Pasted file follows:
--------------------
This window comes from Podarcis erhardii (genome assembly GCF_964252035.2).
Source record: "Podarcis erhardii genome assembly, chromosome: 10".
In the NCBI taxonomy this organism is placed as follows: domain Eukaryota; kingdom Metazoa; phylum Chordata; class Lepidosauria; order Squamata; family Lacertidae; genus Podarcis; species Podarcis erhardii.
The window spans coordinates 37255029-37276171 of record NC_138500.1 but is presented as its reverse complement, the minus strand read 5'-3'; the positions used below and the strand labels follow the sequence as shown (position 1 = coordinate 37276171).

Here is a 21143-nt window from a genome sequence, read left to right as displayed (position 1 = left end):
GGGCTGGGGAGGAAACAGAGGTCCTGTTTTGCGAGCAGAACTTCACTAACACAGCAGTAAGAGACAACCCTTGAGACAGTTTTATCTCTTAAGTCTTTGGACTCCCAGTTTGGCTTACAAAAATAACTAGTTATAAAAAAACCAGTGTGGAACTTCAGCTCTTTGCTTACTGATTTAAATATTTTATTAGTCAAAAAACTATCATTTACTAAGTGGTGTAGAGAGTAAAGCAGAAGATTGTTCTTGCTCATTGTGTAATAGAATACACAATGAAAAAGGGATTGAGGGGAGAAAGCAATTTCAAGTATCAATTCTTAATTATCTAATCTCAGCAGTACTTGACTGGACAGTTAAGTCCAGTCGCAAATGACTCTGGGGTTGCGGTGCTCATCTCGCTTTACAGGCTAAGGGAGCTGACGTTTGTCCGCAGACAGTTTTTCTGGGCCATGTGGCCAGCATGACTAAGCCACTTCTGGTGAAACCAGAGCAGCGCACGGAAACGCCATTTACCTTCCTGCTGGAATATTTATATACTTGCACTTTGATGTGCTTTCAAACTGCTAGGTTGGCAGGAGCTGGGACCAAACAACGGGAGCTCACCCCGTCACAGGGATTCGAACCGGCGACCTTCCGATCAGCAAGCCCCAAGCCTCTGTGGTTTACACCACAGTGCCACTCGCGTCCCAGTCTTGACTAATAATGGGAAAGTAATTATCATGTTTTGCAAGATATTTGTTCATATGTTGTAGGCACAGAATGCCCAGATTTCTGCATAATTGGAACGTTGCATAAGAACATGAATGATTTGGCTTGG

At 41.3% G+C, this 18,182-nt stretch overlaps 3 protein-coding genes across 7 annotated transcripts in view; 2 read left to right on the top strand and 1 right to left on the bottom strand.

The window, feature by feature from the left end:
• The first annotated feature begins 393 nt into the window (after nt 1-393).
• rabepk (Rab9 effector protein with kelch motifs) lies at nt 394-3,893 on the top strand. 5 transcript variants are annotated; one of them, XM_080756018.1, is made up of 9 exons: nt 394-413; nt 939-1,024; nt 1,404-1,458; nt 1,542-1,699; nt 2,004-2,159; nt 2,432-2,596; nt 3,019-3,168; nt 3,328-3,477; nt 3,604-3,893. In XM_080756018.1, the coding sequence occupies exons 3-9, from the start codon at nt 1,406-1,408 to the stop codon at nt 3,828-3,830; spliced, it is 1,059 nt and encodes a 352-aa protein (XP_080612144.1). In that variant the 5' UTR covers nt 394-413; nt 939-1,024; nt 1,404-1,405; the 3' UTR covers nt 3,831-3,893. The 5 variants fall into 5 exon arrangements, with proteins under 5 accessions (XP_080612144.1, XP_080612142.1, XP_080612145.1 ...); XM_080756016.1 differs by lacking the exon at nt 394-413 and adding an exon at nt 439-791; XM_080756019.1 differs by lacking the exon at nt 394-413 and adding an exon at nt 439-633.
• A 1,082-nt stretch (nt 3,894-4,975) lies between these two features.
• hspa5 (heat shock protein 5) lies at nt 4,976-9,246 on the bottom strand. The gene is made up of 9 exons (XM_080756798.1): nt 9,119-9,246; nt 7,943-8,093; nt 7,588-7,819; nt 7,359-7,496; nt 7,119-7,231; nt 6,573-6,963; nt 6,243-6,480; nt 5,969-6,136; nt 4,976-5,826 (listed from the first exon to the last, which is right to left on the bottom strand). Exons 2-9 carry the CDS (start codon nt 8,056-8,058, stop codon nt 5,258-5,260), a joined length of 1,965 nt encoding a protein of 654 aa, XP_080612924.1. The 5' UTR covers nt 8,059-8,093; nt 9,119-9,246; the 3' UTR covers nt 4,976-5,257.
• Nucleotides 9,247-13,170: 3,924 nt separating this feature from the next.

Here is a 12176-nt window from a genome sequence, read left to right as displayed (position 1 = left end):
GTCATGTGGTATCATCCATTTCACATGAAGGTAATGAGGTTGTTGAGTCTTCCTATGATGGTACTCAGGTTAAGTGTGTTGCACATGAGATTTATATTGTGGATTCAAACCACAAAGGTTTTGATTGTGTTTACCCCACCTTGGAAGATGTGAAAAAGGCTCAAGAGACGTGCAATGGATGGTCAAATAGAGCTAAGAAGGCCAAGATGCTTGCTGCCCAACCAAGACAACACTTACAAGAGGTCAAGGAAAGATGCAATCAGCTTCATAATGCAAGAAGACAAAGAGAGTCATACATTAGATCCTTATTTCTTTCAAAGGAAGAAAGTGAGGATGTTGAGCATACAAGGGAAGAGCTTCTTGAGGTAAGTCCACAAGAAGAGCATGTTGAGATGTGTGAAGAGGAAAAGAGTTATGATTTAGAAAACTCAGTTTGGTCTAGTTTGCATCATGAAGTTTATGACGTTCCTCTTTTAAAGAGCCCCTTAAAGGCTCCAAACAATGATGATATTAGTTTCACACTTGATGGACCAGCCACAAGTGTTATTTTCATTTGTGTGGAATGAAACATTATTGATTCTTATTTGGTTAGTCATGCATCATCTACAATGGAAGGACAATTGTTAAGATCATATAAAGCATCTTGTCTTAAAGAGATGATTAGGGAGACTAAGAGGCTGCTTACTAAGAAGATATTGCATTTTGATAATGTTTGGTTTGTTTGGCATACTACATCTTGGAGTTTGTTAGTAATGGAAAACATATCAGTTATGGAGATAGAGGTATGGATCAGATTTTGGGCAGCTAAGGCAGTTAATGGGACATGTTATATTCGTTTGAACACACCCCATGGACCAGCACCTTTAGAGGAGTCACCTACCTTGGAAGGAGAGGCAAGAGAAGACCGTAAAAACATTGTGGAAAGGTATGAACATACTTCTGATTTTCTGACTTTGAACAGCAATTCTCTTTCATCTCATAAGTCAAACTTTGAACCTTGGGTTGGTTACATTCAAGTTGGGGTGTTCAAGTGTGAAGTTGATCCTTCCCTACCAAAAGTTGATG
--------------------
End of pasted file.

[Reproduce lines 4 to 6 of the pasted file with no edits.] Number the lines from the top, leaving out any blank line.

The window spans coordinates 37255029-37276171 of record NC_138500.1 but is presented as its reverse complement, the minus strand read 5'-3'; the positions used below and the strand labels follow the sequence as shown (position 1 = coordinate 37276171).

Here is a 21143-nt window from a genome sequence, read left to right as displayed (position 1 = left end):
GGGCTGGGGAGGAAACAGAGGTCCTGTTTTGCGAGCAGAACTTCACTAACACAGCAGTAAGAGACAACCCTTGAGACAGTTTTATCTCTTAAGTCTTTGGACTCCCAGTTTGGCTTACAAAAATAACTAGTTATAAAAAAACCAGTGTGGAACTTCAGCTCTTTGCTTACTGATTTAAATATTTTATTAGTCAAAAAACTATCATTTACTAAGTGGTGTAGAGAGTAAAGCAGAAGATTGTTCTTGCTCATTGTGTAATAGAATACACAATGAAAAAGGGATTGAGGGGAGAAAGCAATTTCAAGTATCAATTCTTAATTATCTAATCTCAGCAGTACTTGACTGGACAGTTAAGTCCAGTCGCAAATGACTCTGGGGTTGCGGTGCTCATCTCGCTTTACAGGCTAAGGGAGCTGACGTTTGTCCGCAGACAGTTTTTCTGGGCCATGTGGCCAGCATGACTAAGCCACTTCTGGTGAAACCAGAGCAGCGCACGGAAACGCCATTTACCTTCCTGCTGGAATATTTATATACTTGCACTTTGATGTGCTTTCAAACTGCTAGGTTGGCAGGAGCTGGGACCAAACAACGGGAGCTCACCCCGTCACAGGGATTCGAACCGGCGACCTTCCGATCAGCAAGCCCCAAGCCTCTGTGGTTTACACCACAGTGCCACTCGCGTCCCAGTCTTGACTAATAATGGGAAAGTAATTATCATGTTTTGCAAGATATTTGTTCATATGTTGTAGGCACAGAATGCCCAGATTTCTGCATAATTGGAACGTTGCATAAGAACATGAATGATTTGGCTTGG